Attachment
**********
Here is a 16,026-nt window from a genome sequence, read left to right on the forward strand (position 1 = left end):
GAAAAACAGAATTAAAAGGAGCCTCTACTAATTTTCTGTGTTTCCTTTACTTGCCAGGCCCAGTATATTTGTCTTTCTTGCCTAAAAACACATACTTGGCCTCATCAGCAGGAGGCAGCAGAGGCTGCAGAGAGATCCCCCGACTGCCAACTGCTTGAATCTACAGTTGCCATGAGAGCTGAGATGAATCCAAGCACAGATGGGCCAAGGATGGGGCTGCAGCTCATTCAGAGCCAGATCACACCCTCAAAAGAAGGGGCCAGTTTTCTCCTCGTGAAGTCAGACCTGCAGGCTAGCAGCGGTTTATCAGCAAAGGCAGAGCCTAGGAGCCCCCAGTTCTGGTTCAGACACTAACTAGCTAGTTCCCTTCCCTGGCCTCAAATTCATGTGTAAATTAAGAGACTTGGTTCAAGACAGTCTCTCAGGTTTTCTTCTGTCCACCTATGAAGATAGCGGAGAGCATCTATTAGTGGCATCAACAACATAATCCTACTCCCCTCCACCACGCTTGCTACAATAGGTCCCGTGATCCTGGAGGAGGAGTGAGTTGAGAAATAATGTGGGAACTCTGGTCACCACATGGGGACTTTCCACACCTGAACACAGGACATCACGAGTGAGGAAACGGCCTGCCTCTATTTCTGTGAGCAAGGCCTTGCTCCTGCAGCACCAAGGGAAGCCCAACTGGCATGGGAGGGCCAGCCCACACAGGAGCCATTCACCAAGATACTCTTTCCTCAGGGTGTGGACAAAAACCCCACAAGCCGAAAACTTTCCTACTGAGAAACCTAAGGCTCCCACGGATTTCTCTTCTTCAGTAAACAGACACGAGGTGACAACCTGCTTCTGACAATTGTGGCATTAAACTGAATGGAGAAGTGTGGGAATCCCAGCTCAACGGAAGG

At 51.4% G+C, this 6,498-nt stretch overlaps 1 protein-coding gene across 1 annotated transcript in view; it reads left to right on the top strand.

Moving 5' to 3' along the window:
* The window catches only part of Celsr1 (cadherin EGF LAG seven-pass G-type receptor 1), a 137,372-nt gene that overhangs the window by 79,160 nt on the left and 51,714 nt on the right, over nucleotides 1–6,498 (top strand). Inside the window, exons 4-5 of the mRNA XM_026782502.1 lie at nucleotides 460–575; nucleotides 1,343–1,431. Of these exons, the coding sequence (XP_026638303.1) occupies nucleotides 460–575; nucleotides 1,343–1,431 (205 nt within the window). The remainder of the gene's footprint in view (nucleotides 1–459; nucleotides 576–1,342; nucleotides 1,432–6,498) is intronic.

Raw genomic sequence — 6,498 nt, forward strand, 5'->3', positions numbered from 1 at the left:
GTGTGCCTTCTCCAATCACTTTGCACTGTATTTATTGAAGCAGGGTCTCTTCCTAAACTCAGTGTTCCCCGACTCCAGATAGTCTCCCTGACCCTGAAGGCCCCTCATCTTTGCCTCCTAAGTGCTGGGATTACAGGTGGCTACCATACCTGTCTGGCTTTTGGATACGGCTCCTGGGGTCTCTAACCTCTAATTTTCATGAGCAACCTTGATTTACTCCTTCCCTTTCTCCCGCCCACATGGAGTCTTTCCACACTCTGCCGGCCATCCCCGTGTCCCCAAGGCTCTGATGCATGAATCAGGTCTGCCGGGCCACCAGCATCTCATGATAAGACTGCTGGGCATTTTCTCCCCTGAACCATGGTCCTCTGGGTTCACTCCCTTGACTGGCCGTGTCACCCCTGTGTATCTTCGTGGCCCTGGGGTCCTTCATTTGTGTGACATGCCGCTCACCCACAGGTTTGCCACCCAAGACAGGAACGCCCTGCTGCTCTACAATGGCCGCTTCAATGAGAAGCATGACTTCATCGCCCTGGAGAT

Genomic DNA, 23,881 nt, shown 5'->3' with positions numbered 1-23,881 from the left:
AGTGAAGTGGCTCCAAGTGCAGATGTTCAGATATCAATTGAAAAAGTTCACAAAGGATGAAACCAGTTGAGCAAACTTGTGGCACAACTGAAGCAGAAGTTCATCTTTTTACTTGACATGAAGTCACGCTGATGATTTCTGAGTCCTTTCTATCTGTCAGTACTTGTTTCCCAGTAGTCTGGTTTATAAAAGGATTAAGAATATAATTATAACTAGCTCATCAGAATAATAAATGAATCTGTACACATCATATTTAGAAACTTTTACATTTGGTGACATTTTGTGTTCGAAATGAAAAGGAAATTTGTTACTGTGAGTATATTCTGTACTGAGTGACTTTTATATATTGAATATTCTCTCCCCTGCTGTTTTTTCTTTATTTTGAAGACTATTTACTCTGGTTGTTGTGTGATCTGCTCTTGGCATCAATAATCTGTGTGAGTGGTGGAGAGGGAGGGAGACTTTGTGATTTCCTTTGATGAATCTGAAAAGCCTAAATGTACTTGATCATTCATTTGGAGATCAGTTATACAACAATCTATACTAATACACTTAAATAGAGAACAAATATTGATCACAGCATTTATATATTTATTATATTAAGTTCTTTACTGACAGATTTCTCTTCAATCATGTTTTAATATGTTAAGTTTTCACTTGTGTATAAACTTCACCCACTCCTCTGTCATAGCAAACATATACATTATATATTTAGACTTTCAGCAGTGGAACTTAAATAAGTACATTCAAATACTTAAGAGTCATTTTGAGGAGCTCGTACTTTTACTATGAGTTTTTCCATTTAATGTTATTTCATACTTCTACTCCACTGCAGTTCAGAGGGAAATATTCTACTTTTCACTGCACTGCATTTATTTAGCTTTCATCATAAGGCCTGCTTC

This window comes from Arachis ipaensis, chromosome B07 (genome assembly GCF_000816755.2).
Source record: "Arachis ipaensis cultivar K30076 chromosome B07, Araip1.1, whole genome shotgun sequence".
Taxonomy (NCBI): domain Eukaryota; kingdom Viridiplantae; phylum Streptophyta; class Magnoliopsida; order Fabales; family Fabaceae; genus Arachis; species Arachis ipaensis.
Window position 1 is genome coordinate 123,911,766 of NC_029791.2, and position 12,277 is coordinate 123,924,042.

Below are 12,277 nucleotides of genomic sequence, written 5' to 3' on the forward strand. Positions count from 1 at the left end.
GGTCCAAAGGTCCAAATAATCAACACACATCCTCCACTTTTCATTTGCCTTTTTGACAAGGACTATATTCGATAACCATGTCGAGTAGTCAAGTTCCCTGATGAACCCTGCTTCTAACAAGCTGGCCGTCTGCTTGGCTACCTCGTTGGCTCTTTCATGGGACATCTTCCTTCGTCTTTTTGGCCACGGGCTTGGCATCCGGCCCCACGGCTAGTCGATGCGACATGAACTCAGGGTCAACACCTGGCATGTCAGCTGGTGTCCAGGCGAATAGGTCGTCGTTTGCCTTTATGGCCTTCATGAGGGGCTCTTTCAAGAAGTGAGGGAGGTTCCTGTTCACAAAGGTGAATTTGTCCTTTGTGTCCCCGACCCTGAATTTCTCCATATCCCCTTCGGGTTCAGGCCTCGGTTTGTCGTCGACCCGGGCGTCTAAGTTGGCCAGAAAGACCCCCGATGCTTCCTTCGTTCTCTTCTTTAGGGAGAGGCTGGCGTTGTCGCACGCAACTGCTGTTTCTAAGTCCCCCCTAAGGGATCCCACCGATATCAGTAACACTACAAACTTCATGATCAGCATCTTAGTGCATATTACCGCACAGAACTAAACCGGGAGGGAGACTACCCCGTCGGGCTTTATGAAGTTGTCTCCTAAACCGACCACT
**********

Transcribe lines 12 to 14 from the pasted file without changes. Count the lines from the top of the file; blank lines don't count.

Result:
Taxonomy (NCBI): domain Eukaryota; kingdom Viridiplantae; phylum Streptophyta; class Magnoliopsida; order Fabales; family Fabaceae; genus Arachis; species Arachis ipaensis.
Window position 1 is genome coordinate 123,911,766 of NC_029791.2, and position 12,277 is coordinate 123,924,042.

Below are 12,277 nucleotides of genomic sequence, written 5' to 3' on the forward strand. Positions count from 1 at the left end.